Netflix, Epix confirm streaming deal
Five-year deal for online rights to Par, Lionsgate, MGM picsEpix and Netflix made things official Tuesday morning, formally unveiling a deal that will allow Netflix members to instantly watch an array of new releases and library titles from Epix streamed over the Internet.
Movies from the multi-year, exclusive deal will be available as of Sept. 1. New titles will be available more quickly than usual -- 90 days after their premium pay TV and subscription on demand debuts.
The five-year arrangement gives Netflix the online rights to movies from Paramount, Lionsgate and MGM, the joint venture partners in the young pay TV movie channel.
As first reported by the Los Angeles Times, the deal could be worth $1 billion to Epix and will get it closer to breakeven. It also gives Netflix a leg up in the fast-growing world of online movie distribution. The pact includes such titles as "Iron Man 2," "Dinner for Schmucks" and "The Expendables."
Netflix boasts 15 million subscribers who routinely rent DVDs delivered by mail but more than 60% of them have at least tried online streaming, and it is getting easier everyday to stream them onto big television screens.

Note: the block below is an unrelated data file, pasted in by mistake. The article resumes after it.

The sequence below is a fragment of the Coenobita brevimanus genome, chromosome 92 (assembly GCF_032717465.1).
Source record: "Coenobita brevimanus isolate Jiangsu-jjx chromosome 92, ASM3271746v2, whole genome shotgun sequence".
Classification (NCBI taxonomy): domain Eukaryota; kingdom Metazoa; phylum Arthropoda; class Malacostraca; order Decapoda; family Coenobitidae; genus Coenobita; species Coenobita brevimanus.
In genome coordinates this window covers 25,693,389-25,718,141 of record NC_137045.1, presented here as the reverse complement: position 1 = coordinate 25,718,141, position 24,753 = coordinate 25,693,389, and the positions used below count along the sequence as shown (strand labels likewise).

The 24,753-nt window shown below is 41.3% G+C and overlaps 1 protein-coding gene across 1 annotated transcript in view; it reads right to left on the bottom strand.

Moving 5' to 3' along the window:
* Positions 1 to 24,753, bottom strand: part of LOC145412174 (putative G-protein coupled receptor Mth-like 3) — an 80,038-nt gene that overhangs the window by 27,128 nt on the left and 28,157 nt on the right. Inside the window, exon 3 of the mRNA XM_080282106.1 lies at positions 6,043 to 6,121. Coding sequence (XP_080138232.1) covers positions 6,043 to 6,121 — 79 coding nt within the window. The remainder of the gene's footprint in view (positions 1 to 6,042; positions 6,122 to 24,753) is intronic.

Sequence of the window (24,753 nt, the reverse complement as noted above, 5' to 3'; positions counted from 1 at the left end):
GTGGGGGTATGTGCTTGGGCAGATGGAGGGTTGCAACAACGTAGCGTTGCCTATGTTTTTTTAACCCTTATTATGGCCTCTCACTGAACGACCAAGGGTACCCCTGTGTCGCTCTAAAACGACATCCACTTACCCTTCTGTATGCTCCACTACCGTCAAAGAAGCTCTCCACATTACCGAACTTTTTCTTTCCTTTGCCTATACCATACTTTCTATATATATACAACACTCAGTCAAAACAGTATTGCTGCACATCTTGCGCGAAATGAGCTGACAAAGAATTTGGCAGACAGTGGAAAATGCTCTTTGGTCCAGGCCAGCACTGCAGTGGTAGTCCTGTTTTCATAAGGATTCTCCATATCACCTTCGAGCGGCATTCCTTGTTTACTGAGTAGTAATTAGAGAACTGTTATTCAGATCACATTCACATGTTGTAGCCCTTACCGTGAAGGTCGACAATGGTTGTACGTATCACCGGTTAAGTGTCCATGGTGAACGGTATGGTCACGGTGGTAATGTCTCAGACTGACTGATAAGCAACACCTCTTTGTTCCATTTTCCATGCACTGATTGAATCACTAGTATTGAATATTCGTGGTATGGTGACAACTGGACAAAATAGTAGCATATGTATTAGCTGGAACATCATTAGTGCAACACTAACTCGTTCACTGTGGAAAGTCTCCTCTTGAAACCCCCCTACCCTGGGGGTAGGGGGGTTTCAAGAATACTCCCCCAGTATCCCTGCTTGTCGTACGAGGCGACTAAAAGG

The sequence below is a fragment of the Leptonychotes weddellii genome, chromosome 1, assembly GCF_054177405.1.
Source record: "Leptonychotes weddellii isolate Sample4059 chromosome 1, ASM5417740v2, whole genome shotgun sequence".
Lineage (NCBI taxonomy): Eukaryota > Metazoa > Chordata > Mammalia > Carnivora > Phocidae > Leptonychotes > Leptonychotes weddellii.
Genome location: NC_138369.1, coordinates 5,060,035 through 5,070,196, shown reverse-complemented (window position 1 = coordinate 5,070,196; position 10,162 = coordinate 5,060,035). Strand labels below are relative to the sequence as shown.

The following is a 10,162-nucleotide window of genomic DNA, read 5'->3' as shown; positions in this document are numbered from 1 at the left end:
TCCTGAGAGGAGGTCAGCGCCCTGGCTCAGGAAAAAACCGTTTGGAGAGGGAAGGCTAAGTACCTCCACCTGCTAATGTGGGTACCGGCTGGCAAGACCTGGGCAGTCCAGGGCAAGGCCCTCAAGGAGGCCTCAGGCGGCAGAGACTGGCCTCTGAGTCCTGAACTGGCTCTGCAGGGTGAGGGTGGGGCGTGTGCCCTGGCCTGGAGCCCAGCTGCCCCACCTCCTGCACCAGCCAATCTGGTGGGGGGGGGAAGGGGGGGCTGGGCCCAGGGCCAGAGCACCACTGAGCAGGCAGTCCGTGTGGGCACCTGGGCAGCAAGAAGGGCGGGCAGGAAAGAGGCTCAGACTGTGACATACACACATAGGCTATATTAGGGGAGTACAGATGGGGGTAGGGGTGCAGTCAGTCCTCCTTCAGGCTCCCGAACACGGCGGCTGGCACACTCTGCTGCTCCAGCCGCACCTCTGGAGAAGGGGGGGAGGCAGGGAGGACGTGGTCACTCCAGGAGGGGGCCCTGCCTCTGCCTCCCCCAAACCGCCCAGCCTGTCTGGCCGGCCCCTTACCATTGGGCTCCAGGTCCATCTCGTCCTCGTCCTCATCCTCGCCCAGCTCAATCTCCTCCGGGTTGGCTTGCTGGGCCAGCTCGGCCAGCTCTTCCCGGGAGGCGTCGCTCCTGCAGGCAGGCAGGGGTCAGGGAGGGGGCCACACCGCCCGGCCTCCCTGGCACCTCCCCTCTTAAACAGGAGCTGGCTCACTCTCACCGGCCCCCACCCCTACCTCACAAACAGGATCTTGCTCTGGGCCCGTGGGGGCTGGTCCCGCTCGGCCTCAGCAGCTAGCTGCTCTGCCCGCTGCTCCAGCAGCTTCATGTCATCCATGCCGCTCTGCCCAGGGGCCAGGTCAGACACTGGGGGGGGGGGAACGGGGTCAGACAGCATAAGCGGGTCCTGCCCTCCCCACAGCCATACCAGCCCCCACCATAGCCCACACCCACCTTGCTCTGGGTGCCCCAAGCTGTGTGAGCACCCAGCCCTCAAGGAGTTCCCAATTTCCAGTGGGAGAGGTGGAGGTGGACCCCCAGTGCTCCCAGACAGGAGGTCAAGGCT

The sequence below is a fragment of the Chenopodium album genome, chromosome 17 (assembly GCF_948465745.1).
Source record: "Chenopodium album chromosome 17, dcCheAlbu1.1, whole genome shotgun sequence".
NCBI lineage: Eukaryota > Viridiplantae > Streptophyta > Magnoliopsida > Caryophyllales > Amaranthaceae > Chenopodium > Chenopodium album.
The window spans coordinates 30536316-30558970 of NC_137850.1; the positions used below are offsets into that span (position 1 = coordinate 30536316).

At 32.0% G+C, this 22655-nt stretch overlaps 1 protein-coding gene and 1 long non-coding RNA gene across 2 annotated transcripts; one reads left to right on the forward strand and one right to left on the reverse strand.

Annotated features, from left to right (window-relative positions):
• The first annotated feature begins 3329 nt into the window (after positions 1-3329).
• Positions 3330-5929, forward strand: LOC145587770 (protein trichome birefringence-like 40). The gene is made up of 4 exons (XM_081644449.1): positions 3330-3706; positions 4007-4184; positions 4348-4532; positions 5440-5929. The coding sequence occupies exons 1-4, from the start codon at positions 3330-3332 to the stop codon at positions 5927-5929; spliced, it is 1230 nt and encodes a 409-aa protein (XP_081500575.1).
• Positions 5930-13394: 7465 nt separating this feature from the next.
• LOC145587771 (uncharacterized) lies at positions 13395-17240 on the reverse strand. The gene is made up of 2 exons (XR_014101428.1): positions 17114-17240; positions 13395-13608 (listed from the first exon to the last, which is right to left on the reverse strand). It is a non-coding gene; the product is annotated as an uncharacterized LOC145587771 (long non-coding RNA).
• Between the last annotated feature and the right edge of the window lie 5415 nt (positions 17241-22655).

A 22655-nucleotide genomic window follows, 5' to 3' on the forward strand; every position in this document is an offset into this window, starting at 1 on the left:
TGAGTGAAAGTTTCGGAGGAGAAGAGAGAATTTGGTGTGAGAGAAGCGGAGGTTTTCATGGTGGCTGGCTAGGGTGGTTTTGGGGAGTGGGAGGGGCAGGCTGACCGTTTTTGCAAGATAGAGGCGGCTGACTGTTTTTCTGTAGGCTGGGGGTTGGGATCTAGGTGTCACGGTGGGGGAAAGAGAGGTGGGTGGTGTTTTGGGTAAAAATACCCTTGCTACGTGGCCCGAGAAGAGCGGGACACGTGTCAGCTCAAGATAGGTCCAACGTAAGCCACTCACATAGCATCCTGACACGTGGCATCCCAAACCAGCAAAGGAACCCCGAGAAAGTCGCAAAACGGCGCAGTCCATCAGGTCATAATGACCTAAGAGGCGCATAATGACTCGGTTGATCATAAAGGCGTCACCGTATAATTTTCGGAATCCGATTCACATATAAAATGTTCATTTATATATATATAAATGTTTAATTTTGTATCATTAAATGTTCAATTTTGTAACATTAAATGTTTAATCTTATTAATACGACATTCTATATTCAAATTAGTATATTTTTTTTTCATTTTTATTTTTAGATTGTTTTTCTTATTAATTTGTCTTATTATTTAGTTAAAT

"Adding Epix to our growing library of streaming content, as the exclusive Internet-only distributor of this great content, marks the continued emergence of Netflix as a leader in entertainment delivered over the Web," said Ted Sarandos, chief content officer for Netflix.
Netflix has similar deals in place already with Relativity Media and Starz.
Janney Montgomery Scott analyst Tony Wible said in a report Tuesday that the cost for Netflix will create "near-term earnings pressure" on the company, which he expects it will try to reduce through various moves, including a focus on growing subscribers and reducing churn. But longer-term, the deal is key for Netflix as it "helps secure exclusive access to premium content," and content remains king, Wible argued.
While Wible highlighted the financial benefit for Epix and its owners, he also said it could hurt entertainment firms longer-term by encouraging consumers to "shift more of their available entertainment time" to Netflix and other online sources.
Paul Bond reported from Los Angeles. Georg Szalai reported from New York.